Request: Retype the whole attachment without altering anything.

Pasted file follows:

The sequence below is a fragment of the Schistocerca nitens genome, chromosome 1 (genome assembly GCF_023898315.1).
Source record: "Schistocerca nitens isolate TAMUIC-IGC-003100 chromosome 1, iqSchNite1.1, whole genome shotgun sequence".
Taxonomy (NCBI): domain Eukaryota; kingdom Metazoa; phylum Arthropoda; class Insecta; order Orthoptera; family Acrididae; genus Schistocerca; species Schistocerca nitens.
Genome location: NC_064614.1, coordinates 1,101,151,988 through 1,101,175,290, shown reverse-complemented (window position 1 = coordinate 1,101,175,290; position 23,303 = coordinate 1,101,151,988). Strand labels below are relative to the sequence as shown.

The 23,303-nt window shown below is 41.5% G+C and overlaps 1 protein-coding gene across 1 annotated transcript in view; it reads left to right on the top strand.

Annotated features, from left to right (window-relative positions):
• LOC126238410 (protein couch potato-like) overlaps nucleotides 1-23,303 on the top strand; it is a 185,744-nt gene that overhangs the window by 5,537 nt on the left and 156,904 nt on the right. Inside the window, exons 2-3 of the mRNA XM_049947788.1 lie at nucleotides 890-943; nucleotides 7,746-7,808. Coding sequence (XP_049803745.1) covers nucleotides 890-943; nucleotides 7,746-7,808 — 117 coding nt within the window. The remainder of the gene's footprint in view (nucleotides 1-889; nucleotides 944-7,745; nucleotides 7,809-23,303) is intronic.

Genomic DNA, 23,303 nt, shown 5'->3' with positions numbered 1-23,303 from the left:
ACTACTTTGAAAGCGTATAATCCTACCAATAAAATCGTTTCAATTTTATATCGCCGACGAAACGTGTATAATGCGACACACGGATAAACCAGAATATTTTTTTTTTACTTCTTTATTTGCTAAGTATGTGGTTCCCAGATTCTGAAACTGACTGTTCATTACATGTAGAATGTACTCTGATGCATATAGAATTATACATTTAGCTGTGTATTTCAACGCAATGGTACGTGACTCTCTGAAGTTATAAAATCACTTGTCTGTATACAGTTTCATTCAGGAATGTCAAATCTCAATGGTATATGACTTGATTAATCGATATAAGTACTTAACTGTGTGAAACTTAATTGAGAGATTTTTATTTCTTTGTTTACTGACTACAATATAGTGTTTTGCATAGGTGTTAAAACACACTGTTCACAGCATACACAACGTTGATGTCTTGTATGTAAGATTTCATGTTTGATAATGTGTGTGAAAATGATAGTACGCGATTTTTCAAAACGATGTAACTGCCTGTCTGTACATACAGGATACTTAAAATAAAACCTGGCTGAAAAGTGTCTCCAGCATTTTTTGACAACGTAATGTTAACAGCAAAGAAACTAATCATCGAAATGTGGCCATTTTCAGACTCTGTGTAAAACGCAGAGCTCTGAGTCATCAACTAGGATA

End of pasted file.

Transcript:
The sequence below is a fragment of the Schistocerca nitens genome, chromosome 1 (genome assembly GCF_023898315.1).
Source record: "Schistocerca nitens isolate TAMUIC-IGC-003100 chromosome 1, iqSchNite1.1, whole genome shotgun sequence".
Taxonomy (NCBI): domain Eukaryota; kingdom Metazoa; phylum Arthropoda; class Insecta; order Orthoptera; family Acrididae; genus Schistocerca; species Schistocerca nitens.
Genome location: NC_064614.1, coordinates 1,101,151,988 through 1,101,175,290, shown reverse-complemented (window position 1 = coordinate 1,101,175,290; position 23,303 = coordinate 1,101,151,988). Strand labels below are relative to the sequence as shown.

The 23,303-nt window shown below is 41.5% G+C and overlaps 1 protein-coding gene across 1 annotated transcript in view; it reads left to right on the top strand.

Annotated features, from left to right (window-relative positions):
• LOC126238410 (protein couch potato-like) overlaps nucleotides 1-23,303 on the top strand; it is a 185,744-nt gene that overhangs the window by 5,537 nt on the left and 156,904 nt on the right. Inside the window, exons 2-3 of the mRNA XM_049947788.1 lie at nucleotides 890-943; nucleotides 7,746-7,808. Coding sequence (XP_049803745.1) covers nucleotides 890-943; nucleotides 7,746-7,808 — 117 coding nt within the window. The remainder of the gene's footprint in view (nucleotides 1-889; nucleotides 944-7,745; nucleotides 7,809-23,303) is intronic.

Genomic DNA, 23,303 nt, shown 5'->3' with positions numbered 1-23,303 from the left:
ACTACTTTGAAAGCGTATAATCCTACCAATAAAATCGTTTCAATTTTATATCGCCGACGAAACGTGTATAATGCGACACACGGATAAACCAGAATATTTTTTTTTTACTTCTTTATTTGCTAAGTATGTGGTTCCCAGATTCTGAAACTGACTGTTCATTACATGTAGAATGTACTCTGATGCATATAGAATTATACATTTAGCTGTGTATTTCAACGCAATGGTACGTGACTCTCTGAAGTTATAAAATCACTTGTCTGTATACAGTTTCATTCAGGAATGTCAAATCTCAATGGTATATGACTTGATTAATCGATATAAGTACTTAACTGTGTGAAACTTAATTGAGAGATTTTTATTTCTTTGTTTACTGACTACAATATAGTGTTTTGCATAGGTGTTAAAACACACTGTTCACAGCATACACAACGTTGATGTCTTGTATGTAAGATTTCATGTTTGATAATGTGTGTGAAAATGATAGTACGCGATTTTTCAAAACGATGTAACTGCCTGTCTGTACATACAGGATACTTAAAATAAAACCTGGCTGAAAAGTGTCTCCAGCATTTTTTGACAACGTAATGTTAACAGCAAAGAAACTAATCATCGAAATGTGGCCATTTTCAGACTCTGTGTAAAACGCAGAGCTCTGAGTCATCAACTAGGATA